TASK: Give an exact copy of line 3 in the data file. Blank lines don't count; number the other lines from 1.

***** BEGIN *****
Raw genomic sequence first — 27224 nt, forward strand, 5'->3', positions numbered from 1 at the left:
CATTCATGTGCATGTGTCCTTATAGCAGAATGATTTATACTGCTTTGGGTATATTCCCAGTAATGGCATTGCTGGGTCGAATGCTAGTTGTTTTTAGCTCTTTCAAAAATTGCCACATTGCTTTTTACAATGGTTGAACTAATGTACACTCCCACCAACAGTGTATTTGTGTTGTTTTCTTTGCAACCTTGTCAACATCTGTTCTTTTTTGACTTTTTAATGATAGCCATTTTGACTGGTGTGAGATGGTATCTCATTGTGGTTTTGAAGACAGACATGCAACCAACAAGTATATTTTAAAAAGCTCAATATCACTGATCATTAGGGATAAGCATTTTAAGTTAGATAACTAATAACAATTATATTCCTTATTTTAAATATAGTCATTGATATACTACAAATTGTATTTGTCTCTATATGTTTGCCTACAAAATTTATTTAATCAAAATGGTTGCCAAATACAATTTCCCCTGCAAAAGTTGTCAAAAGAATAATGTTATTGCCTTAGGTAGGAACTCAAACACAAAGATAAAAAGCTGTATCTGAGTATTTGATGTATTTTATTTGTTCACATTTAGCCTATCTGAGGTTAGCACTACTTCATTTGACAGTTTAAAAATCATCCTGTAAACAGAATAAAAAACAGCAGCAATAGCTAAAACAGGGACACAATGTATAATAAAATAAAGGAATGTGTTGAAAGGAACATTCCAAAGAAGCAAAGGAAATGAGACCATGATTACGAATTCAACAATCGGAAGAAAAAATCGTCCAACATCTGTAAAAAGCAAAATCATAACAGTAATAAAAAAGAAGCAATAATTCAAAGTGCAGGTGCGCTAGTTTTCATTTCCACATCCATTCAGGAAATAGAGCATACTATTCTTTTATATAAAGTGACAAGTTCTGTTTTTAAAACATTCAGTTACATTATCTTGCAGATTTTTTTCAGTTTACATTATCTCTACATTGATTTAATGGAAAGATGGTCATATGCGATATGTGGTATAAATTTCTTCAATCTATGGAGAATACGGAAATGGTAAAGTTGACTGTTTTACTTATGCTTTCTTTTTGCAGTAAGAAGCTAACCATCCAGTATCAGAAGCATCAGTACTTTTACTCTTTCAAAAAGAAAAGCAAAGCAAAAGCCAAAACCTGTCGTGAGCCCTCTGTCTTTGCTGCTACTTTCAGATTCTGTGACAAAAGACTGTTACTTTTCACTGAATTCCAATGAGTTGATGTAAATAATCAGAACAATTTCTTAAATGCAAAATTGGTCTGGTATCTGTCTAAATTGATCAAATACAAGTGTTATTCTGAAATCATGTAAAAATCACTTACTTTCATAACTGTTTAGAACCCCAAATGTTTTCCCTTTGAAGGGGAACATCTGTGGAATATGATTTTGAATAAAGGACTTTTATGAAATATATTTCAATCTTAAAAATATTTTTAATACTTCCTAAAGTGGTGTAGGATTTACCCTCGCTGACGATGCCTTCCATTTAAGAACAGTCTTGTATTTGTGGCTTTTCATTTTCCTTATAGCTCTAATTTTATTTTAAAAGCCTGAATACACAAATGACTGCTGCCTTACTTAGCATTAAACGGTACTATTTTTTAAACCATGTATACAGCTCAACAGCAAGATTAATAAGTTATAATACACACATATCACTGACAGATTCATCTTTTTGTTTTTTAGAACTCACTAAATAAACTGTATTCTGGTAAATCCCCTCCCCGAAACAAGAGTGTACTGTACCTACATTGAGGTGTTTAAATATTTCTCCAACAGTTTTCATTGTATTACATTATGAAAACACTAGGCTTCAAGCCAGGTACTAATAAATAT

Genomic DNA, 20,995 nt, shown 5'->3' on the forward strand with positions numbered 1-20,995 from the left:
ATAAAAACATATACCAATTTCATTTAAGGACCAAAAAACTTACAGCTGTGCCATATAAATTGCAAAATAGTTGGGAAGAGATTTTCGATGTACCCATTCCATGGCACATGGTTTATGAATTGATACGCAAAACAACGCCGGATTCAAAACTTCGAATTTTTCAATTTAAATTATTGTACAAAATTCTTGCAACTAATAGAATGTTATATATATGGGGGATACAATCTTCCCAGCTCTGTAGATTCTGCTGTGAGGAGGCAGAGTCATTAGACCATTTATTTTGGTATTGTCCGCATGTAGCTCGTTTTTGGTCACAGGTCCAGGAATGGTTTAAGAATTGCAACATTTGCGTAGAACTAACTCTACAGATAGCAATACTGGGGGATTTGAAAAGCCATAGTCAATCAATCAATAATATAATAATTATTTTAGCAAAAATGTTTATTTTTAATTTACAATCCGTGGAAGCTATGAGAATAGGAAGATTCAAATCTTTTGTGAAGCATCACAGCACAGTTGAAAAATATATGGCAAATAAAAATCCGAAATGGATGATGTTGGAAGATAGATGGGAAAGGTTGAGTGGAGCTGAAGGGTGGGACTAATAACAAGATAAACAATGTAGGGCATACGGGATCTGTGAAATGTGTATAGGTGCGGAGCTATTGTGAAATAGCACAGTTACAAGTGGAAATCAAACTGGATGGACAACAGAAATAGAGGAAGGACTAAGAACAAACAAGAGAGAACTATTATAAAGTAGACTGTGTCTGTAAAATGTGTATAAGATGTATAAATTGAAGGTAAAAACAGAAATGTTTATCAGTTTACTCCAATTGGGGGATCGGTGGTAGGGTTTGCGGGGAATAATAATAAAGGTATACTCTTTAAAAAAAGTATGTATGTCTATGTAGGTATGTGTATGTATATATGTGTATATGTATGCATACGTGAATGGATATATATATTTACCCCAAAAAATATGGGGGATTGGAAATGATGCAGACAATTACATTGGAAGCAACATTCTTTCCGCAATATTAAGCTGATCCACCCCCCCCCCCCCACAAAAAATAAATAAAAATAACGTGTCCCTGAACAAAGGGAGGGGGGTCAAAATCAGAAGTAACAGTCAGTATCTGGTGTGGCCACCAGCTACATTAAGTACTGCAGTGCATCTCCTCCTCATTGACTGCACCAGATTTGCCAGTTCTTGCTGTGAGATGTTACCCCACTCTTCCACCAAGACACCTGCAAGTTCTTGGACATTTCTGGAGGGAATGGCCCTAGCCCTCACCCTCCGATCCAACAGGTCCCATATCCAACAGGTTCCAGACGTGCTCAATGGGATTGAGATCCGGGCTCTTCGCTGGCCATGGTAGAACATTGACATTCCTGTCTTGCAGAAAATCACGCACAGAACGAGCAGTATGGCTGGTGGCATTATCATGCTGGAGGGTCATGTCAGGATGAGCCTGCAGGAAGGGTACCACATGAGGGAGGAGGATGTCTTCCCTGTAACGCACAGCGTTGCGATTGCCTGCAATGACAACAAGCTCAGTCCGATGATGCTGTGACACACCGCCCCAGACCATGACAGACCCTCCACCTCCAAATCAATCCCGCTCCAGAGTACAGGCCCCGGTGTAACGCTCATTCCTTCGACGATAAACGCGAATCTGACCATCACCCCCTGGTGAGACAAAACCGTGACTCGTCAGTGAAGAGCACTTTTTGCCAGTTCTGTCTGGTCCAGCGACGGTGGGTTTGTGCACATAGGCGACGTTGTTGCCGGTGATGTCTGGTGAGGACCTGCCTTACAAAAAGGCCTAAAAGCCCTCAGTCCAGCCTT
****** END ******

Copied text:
Genomic DNA, 20,995 nt, shown 5'->3' on the forward strand with positions numbered 1-20,995 from the left: